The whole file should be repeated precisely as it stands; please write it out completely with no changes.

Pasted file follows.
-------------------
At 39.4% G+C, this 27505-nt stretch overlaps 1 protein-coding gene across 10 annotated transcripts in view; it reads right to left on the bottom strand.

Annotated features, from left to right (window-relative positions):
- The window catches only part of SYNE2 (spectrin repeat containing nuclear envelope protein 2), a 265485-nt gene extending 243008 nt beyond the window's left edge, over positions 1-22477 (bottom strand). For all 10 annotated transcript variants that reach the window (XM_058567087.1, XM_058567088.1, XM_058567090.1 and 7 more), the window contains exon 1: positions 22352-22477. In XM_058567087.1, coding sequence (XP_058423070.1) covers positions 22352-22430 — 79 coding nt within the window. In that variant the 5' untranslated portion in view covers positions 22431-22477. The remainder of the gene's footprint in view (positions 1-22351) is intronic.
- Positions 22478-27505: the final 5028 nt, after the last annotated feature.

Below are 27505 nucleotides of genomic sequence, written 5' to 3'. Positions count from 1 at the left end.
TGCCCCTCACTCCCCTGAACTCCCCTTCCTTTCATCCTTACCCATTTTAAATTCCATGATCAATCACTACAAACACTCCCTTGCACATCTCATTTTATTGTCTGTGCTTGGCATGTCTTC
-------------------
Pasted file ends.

At 39.4% G+C, this 27505-nt stretch overlaps 1 protein-coding gene across 10 annotated transcripts in view; it reads right to left on the bottom strand.

Annotated features, from left to right (window-relative positions):
- The window catches only part of SYNE2 (spectrin repeat containing nuclear envelope protein 2), a 265485-nt gene extending 243008 nt beyond the window's left edge, over positions 1-22477 (bottom strand). For all 10 annotated transcript variants that reach the window (XM_058567087.1, XM_058567088.1, XM_058567090.1 and 7 more), the window contains exon 1: positions 22352-22477. In XM_058567087.1, coding sequence (XP_058423070.1) covers positions 22352-22430 — 79 coding nt within the window. In that variant the 5' untranslated portion in view covers positions 22431-22477. The remainder of the gene's footprint in view (positions 1-22351) is intronic.
- Positions 22478-27505: the final 5028 nt, after the last annotated feature.

Below are 27505 nucleotides of genomic sequence, written 5' to 3'. Positions count from 1 at the left end.
TGCCCCTCACTCCCCTGAACTCCCCTTCCTTTCATCCTTACCCATTTTAAATTCCATGATCAATCACTACAAACACTCCCTTGCACATCTCATTTTATTGTCTGTGCTTGGCATGTCTTC